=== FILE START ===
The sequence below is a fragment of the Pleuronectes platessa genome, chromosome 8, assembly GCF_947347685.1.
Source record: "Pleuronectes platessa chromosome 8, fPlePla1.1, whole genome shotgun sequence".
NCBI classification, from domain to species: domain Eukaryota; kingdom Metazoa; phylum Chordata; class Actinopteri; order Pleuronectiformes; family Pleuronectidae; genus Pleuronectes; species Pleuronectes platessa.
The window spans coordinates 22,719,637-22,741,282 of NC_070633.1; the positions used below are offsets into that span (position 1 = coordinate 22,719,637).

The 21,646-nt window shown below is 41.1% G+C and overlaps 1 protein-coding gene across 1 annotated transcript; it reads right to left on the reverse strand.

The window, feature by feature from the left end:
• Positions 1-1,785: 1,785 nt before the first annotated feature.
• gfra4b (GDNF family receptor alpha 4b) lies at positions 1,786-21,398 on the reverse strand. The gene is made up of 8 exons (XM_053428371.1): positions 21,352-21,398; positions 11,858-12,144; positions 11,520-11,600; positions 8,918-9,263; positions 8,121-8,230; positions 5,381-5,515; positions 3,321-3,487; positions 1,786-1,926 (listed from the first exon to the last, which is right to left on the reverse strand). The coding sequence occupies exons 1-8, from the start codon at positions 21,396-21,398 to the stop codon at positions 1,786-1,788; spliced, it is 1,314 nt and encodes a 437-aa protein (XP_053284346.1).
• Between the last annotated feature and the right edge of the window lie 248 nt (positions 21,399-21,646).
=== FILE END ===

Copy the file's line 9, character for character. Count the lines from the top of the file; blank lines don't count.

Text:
• Between the last annotated feature and the right edge of the window lie 248 nt (positions 21,399-21,646).